Our goal was to investigate the potential of plasmas to manipulate intense lasers at fluences many orders of magnitude beyond what traditional optics could endure. Plasmas are traditionally known as an optically isotropic medium (in the absence of an external magnetic field), due to their intrinsically disorganized nature. (They are sometimes described as ionized gases). However, by applying intense lasers to plasmas, it is possible to imprint modulations in the electron density at the wavelength-scale via the ponderomotive force, which pushes charged particles away from regions of high intensity. These modulations can act in the same way as the periodic refractive structures naturally found in some crystals or produced in periodic dielectric coatings, such as those used in modern optical elements (see figure below).
This project was instigated by the observations made while taking measurements during inertial confinement fusion (ICF) experiments. Specifically, researchers noticed that overlapping multiple lasers in plasma was affecting their polarizations (i.e. the orientation of the electric field carried by the light waves). A theoretical investigation of this process (Michel 2014) led to the realization that laser-plasma systems could be used to modify the polarization of a light wave propagating through them. This led us to propose the new concepts of a plasma polarizer and a plasma Pockels cell. We also realized that plasmas may be able to accomplish slow light, the ability to slow down a light pulse almost to a full stop by using an optical medium or manipulating the optical properties of plasmas.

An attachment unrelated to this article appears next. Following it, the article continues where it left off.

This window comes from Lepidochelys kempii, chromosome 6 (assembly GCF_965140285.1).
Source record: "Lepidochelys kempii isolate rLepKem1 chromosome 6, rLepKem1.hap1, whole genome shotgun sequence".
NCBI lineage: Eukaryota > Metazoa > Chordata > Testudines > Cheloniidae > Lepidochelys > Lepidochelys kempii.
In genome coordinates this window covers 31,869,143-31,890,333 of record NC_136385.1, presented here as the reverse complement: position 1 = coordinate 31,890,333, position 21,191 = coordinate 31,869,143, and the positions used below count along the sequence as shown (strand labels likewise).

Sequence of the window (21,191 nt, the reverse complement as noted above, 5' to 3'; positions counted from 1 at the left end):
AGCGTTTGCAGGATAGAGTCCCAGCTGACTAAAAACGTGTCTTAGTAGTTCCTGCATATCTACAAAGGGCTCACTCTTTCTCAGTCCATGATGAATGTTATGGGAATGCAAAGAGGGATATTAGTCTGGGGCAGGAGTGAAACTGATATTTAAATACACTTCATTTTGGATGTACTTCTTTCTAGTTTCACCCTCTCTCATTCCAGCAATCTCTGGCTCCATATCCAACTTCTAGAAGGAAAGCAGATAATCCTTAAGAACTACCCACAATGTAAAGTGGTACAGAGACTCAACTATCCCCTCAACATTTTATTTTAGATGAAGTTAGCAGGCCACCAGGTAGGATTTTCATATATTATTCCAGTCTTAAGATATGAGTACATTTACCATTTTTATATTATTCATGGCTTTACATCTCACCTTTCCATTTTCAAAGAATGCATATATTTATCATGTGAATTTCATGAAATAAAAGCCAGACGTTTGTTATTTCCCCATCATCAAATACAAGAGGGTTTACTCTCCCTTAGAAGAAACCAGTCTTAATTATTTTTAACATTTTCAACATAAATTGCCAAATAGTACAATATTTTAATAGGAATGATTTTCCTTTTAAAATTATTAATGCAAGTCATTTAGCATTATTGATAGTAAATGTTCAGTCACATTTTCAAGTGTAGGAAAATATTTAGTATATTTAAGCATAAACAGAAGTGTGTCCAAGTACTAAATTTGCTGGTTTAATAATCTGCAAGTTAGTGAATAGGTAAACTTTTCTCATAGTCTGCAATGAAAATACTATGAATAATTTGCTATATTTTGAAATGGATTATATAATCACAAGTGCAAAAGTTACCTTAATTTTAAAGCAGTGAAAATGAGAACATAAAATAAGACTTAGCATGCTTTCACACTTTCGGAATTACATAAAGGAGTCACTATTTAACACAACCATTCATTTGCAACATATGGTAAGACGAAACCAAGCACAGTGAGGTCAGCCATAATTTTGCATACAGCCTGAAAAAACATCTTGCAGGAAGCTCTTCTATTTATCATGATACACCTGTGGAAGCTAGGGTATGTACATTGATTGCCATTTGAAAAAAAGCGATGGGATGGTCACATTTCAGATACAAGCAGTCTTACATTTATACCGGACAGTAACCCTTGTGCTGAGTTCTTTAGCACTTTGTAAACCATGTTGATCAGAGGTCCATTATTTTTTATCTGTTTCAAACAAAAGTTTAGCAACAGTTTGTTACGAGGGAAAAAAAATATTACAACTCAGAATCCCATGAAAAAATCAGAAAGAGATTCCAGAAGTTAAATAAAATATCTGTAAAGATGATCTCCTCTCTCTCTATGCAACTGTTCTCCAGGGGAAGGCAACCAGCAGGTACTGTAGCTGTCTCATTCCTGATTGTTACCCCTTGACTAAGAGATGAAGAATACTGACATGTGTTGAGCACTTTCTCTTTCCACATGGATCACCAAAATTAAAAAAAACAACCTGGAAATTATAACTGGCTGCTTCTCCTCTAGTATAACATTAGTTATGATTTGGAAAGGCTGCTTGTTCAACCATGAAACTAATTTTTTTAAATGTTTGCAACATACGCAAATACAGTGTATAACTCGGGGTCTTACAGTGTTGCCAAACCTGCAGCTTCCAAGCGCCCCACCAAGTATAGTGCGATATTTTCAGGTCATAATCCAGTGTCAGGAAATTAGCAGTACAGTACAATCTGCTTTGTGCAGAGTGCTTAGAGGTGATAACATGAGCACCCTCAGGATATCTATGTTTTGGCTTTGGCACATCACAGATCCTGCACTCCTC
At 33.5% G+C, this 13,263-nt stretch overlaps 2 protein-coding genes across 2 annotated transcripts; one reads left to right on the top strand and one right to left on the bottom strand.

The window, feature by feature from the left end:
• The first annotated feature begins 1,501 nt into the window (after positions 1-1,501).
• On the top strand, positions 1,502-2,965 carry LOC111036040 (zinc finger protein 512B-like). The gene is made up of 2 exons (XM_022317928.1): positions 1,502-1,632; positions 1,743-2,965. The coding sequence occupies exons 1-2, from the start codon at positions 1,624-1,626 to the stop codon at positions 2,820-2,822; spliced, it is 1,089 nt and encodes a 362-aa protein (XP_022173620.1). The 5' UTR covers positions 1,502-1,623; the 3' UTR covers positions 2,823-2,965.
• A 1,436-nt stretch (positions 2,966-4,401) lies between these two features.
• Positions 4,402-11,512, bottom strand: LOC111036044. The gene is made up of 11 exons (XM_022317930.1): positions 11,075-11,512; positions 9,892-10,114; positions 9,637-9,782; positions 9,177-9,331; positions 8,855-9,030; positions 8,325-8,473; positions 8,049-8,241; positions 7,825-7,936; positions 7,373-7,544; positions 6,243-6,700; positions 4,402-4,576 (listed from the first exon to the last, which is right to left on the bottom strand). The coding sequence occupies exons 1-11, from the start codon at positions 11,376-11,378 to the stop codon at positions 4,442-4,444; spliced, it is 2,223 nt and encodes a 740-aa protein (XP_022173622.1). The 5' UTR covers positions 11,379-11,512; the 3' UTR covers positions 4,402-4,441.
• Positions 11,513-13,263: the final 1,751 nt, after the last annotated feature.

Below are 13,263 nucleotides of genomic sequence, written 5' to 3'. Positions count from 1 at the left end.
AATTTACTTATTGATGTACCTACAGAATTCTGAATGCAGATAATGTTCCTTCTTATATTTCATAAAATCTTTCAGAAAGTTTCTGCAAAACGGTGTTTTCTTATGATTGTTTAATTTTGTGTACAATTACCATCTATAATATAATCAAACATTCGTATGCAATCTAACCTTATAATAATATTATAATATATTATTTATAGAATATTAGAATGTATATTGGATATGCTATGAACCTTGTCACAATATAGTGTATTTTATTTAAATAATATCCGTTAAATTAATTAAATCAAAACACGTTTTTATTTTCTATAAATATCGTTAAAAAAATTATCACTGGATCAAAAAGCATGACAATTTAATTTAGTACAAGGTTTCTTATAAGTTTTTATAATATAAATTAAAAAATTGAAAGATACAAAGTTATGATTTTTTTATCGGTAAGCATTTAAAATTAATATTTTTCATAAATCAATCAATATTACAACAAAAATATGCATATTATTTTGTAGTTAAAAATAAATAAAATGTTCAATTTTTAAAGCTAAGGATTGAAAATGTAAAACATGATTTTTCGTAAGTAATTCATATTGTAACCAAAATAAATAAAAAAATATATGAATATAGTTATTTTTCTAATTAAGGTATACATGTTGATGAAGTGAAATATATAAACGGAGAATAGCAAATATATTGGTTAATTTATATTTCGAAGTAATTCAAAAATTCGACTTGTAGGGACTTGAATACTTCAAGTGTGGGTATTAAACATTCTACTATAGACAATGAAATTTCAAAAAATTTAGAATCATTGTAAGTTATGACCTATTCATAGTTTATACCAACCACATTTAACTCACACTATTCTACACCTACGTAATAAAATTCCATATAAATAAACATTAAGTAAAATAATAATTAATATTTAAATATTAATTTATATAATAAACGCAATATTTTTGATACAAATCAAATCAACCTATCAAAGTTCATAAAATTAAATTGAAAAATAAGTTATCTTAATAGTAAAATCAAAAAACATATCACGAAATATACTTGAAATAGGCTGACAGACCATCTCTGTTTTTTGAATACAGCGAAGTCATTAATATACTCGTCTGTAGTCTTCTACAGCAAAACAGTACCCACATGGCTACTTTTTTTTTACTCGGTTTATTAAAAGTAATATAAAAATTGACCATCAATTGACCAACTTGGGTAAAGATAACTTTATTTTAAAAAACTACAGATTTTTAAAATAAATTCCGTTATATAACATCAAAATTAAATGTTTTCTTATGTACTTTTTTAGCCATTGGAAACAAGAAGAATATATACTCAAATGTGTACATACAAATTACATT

Early in this project, an opportunity presented itself for us to run experimental campaigns at the Jupiter Laser Facility at Lawrence Livermore National Laboratory. While the initial goal of this project was to pursue theoretical studies to investigate new plasma optics concepts, we decided to seize the opportunity to actually test these ideas in experiments and shifted our focus towards a more experimental effort. During this project, we were able to experimentally test our concepts of the Pockels cell and the plasma polarizer. The Pockels cell experiments validated our theoretical prediction concerning the possibility of making a plasma birefringent (i.e. optically anisotropic) by using lasers and provided the first proof-of-principle demonstration of a plasma-based Pockels cell. Later experiments not only demonstrated the plasma polarizer concept, but also enabled us to map out the refractive index of our plasma-optics system. These results led to ongoing experiments attempting to achieve slow light using plasmas.